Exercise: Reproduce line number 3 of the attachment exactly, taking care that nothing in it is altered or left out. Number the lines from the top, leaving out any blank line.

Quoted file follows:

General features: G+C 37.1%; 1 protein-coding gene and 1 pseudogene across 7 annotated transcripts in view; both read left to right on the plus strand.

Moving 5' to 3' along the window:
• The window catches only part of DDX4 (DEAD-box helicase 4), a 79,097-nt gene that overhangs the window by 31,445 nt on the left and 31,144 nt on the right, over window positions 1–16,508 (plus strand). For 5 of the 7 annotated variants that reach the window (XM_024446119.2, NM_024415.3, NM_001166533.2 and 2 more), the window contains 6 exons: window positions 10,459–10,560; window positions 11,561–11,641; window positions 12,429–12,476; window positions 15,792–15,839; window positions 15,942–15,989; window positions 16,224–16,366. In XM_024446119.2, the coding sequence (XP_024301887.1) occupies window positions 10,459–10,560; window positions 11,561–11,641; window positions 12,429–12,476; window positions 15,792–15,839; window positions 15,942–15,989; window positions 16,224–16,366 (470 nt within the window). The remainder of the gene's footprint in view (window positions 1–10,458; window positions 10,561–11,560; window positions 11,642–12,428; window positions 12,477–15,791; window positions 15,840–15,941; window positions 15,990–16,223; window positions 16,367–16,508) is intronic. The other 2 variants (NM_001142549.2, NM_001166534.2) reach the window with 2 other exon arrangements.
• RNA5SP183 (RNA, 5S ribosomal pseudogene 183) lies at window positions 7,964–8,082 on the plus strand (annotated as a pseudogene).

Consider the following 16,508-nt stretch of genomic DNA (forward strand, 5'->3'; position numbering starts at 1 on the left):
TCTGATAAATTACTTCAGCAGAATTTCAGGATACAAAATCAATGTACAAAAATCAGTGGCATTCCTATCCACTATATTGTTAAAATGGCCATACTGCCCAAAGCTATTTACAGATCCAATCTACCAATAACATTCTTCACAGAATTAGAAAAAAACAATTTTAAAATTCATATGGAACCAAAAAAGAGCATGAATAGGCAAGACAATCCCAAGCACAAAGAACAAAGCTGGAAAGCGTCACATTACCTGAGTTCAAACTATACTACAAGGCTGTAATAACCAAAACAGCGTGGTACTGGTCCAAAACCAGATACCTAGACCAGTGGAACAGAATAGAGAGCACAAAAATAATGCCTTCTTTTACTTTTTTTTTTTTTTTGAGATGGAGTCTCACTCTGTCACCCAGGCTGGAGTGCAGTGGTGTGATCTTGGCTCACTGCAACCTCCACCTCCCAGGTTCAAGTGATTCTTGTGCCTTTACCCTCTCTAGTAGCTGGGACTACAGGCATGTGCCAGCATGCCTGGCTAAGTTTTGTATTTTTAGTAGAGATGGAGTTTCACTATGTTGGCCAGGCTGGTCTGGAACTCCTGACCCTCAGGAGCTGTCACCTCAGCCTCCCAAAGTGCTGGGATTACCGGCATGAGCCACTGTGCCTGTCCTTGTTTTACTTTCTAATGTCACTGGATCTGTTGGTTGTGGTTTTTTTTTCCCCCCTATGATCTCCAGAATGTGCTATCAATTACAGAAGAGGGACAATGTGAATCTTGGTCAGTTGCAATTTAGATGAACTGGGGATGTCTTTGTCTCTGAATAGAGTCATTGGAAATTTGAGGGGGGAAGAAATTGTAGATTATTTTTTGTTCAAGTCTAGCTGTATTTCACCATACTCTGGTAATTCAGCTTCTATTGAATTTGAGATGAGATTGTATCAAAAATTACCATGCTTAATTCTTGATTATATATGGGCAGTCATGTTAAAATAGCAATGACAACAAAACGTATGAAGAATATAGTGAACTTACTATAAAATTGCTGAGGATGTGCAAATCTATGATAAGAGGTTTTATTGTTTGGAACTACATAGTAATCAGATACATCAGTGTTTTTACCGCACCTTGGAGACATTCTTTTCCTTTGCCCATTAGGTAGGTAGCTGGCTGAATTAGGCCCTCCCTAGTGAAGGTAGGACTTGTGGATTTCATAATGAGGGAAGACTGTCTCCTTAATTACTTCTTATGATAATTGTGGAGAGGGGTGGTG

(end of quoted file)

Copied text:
• The window catches only part of DDX4 (DEAD-box helicase 4), a 79,097-nt gene that overhangs the window by 31,445 nt on the left and 31,144 nt on the right, over window positions 1–16,508 (plus strand). For 5 of the 7 annotated variants that reach the window (XM_024446119.2, NM_024415.3, NM_001166533.2 and 2 more), the window contains 6 exons: window positions 10,459–10,560; window positions 11,561–11,641; window positions 12,429–12,476; window positions 15,792–15,839; window positions 15,942–15,989; window positions 16,224–16,366. In XM_024446119.2, the coding sequence (XP_024301887.1) occupies window positions 10,459–10,560; window positions 11,561–11,641; window positions 12,429–12,476; window positions 15,792–15,839; window positions 15,942–15,989; window positions 16,224–16,366 (470 nt within the window). The remainder of the gene's footprint in view (window positions 1–10,458; window positions 10,561–11,560; window positions 11,642–12,428; window positions 12,477–15,791; window positions 15,840–15,941; window positions 15,990–16,223; window positions 16,367–16,508) is intronic. The other 2 variants (NM_001142549.2, NM_001166534.2) reach the window with 2 other exon arrangements.